Standard Hinges: These hinges are metal, joining one edge of the door to the doorframe or wall. Remember that the door swings open toward the side with the hinges. (So, if the hinges are on the PCs' side, the door opens toward them; otherwise it opens away from them.) Adventurers can take the hinges apart one at a time with successful Disable Device checks (assuming the hinges are on their side of the door, of course). Such a task has a DC of 20 because most hinges are rusted or stuck. Breaking a hinge is difficult. Most have hardness 10 and 30 hit points. The break DC for a hinge is the same as for breaking down the door.
Nested Hinges: These hinges are much more complex than ordinary hinges, and are found only in areas of excellent construction. These hinges are built into the wall and allow the door to swing open in either direction. PCs can't get at the hinges to fool with them unless they break through the doorframe or wall. Nested hinges are typically found on stone doors but sometimes on wooden or iron doors as well.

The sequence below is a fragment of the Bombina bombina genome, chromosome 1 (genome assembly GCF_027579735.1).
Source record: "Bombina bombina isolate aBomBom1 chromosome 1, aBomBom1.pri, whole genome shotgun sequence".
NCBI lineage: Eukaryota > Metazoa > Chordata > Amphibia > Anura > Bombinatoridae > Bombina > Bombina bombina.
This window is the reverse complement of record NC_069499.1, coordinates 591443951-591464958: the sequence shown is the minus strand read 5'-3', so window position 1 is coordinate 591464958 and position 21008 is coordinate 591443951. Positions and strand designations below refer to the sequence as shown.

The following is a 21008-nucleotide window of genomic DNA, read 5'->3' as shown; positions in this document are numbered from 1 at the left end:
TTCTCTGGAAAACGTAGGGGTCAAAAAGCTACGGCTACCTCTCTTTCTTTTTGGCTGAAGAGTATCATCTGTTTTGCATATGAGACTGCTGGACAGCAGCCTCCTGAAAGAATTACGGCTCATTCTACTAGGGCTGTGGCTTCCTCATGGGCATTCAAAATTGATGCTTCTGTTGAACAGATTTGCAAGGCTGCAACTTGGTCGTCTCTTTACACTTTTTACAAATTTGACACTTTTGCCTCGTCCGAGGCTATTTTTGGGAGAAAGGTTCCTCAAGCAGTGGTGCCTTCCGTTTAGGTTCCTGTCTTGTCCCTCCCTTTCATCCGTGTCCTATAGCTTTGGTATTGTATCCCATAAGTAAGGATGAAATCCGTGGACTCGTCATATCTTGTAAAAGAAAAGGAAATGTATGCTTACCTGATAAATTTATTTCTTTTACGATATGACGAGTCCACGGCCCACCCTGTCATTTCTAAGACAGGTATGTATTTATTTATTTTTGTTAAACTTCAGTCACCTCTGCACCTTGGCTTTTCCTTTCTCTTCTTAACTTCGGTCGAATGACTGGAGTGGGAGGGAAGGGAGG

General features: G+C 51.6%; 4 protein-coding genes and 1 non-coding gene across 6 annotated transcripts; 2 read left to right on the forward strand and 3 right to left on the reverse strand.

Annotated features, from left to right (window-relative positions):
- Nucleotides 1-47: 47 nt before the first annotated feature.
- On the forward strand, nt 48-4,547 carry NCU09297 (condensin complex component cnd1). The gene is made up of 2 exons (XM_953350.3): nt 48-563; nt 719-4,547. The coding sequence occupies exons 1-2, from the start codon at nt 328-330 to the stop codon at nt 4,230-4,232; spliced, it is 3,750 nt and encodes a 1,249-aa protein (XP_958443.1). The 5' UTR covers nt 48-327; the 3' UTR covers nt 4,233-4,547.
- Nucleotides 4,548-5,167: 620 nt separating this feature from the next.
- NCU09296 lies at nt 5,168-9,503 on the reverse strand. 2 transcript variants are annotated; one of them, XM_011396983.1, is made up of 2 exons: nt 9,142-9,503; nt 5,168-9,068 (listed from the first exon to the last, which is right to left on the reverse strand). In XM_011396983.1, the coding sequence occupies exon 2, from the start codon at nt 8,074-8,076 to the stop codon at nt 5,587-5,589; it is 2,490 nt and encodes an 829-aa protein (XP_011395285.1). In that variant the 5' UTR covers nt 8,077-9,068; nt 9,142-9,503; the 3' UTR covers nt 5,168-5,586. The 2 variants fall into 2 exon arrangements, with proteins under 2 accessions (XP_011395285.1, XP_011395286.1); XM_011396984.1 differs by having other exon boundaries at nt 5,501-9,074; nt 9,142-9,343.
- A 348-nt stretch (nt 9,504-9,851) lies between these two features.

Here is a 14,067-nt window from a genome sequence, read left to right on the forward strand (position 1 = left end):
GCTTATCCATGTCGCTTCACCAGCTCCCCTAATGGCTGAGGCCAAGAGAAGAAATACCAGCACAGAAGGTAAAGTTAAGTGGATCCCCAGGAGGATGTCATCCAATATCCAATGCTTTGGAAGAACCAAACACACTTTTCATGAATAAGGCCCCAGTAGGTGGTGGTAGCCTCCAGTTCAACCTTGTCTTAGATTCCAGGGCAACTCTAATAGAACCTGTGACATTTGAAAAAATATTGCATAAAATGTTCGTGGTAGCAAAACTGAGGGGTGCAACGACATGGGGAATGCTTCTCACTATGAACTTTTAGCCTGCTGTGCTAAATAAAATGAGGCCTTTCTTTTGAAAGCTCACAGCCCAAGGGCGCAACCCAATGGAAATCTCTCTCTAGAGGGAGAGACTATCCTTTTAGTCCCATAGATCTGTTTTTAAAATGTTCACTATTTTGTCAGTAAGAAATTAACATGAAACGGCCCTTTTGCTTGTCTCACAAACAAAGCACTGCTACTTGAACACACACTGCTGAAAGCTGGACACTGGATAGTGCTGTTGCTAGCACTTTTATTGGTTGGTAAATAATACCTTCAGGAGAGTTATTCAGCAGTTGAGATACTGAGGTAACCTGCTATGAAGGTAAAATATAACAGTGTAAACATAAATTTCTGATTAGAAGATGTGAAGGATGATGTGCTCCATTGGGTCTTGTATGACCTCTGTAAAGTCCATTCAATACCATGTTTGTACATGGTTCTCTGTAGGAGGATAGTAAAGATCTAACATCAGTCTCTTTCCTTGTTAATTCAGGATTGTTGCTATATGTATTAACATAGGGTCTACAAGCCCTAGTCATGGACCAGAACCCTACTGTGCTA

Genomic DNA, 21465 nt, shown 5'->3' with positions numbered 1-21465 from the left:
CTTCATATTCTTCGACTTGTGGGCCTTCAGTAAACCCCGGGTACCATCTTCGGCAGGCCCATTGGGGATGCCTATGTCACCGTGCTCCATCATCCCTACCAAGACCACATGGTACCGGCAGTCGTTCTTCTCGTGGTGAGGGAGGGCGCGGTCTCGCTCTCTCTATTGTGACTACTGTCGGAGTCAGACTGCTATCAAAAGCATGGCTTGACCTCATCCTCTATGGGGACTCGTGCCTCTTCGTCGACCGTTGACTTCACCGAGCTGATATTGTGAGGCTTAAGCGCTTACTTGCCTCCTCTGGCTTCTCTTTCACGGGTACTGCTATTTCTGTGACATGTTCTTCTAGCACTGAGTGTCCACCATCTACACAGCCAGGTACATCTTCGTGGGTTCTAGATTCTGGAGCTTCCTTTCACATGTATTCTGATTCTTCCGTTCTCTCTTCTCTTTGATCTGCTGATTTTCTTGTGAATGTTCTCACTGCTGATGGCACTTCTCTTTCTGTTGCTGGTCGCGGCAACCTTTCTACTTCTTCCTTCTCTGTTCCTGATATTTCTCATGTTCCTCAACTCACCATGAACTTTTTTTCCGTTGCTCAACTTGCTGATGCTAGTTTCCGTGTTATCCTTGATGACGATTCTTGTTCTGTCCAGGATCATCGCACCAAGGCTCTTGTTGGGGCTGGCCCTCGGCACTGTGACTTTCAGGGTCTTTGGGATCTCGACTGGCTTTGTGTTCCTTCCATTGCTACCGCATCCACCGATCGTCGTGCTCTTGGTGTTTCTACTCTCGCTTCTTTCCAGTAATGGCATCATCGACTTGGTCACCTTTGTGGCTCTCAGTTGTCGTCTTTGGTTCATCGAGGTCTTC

Pivots: Pivots aren't really hinges at all, but simple knobs jutting from the top and bottom of the door that fit into holes in the doorframe, allowing the door to spin. The advantages of pivots is that they can't be dismantled like hinges and they're simple to make. The disadvantage is that since the door pivots on its center of gravity (typically in the middle), nothing larger than half the door's width can fit through. Doors with pivots are usually stone and are often quite wide to overcome this disadvantage. Another solution is to place the pivot toward one side and have the door be thicker at that end and thinner toward the other end so that it opens more like a normal door. Secret doors in walls often turn on pivots, since the lack of hinges makes it easier to hide the door's presence. Pivots also allow objects such as bookcases to be used as secret doors.